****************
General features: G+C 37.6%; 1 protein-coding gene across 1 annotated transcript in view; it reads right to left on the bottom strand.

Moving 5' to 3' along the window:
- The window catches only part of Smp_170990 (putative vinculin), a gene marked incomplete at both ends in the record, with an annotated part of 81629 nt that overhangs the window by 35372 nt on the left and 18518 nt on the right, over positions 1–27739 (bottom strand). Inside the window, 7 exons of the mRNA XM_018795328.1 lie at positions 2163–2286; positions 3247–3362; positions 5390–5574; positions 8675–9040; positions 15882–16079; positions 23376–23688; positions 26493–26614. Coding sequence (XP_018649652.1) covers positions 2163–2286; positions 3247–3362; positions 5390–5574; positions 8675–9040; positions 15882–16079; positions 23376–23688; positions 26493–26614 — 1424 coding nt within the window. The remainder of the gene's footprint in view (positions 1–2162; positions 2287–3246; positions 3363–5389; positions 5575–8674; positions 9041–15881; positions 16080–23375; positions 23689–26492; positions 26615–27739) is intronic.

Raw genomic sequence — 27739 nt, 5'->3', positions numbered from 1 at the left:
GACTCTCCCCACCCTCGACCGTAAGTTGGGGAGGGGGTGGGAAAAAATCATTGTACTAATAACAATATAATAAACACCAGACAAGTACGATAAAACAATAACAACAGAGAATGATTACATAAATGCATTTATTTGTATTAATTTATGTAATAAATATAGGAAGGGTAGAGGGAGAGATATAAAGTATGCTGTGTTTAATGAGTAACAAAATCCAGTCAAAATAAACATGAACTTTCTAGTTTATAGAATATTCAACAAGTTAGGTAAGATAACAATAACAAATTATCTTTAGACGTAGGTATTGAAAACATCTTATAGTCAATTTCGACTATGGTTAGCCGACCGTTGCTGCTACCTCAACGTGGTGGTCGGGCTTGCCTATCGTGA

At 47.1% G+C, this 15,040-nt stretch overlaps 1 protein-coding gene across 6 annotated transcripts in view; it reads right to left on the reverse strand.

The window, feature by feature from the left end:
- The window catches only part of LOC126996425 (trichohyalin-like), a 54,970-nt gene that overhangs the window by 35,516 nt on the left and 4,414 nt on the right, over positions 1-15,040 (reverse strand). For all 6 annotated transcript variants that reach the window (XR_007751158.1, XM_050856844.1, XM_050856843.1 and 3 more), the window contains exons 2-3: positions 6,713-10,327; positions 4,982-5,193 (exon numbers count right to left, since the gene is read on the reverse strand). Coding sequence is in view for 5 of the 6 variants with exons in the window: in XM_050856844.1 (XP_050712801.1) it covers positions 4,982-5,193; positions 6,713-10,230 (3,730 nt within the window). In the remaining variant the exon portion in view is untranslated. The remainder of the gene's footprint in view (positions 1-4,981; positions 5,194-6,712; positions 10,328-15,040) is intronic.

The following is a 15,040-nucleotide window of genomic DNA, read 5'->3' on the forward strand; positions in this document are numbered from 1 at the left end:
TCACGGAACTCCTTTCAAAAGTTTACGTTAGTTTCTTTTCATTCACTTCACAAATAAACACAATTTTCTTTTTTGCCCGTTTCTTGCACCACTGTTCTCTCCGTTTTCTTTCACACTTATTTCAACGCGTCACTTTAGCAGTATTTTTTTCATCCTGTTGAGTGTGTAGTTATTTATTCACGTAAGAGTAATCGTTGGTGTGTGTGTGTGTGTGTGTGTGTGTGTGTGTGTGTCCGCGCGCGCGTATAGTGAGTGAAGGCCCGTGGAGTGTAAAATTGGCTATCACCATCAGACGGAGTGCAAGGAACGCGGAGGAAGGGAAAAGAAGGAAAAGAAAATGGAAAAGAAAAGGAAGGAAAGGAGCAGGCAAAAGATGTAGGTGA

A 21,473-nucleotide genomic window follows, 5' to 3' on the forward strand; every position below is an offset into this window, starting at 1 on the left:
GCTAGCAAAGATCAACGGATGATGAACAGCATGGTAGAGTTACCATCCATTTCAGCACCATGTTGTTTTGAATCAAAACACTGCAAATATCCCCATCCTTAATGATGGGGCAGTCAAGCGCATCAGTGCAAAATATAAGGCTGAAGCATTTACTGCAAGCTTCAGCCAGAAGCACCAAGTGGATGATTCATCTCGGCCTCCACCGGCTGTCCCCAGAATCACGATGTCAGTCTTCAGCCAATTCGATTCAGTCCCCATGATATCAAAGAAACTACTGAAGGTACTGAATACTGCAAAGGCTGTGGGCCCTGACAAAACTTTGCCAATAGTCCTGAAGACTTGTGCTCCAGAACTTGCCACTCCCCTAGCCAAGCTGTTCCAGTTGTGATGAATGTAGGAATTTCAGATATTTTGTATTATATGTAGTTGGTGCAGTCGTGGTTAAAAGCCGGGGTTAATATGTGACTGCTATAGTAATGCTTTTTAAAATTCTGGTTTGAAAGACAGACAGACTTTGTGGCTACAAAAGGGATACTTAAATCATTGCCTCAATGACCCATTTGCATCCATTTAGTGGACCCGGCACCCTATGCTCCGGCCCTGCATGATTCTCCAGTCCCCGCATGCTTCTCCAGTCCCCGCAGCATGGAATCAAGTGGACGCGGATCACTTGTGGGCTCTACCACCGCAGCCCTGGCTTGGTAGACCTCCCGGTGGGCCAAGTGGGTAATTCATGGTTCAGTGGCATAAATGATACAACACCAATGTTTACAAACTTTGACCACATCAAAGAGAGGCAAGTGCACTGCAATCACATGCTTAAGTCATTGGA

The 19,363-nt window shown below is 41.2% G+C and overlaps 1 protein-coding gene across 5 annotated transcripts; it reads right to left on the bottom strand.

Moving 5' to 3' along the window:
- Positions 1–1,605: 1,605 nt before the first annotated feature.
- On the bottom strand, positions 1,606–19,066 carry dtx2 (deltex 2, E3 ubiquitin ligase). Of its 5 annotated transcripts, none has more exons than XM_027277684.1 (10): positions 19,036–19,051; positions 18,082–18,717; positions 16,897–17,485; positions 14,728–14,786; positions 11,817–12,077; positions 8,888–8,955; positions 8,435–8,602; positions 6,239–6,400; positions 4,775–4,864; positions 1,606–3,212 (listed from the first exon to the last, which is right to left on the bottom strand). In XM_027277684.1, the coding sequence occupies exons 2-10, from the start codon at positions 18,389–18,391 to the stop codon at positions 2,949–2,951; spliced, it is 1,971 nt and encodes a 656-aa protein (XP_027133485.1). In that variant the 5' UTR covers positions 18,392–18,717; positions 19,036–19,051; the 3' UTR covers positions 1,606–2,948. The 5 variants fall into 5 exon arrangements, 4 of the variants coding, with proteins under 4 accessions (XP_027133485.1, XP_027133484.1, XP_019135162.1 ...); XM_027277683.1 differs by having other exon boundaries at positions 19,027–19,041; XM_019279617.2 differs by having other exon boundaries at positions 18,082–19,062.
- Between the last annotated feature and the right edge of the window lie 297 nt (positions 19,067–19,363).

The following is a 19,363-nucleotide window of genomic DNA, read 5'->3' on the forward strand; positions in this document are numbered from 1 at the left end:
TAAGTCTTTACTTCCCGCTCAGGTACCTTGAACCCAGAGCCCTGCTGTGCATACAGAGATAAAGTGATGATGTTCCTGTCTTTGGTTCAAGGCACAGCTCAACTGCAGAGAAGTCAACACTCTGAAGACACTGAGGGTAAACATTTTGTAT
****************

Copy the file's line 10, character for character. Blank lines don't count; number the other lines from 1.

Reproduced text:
TCACGGAACTCCTTTCAAAAGTTTACGTTAGTTTCTTTTCATTCACTTCACAAATAAACACAATTTTCTTTTTTGCCCGTTTCTTGCACCACTGTTCTCTCCGTTTTCTTTCACACTTATTTCAACGCGTCACTTTAGCAGTATTTTTTTCATCCTGTTGAGTGTGTAGTTATTTATTCACGTAAGAGTAATCGTTGGTGTGTGTGTGTGTGTGTGTGTGTGTGTGTGTGTGTCCGCGCGCGCGTATAGTGAGTGAAGGCCCGTGGAGTGTAAAATTGGCTATCACCATCAGACGGAGTGCAAGGAACGCGGAGGAAGGGAAAAGAAGGAAAAGAAAATGGAAAAGAAAAGGAAGGAAAGGAGCAGGCAAAAGATGTAGGTGA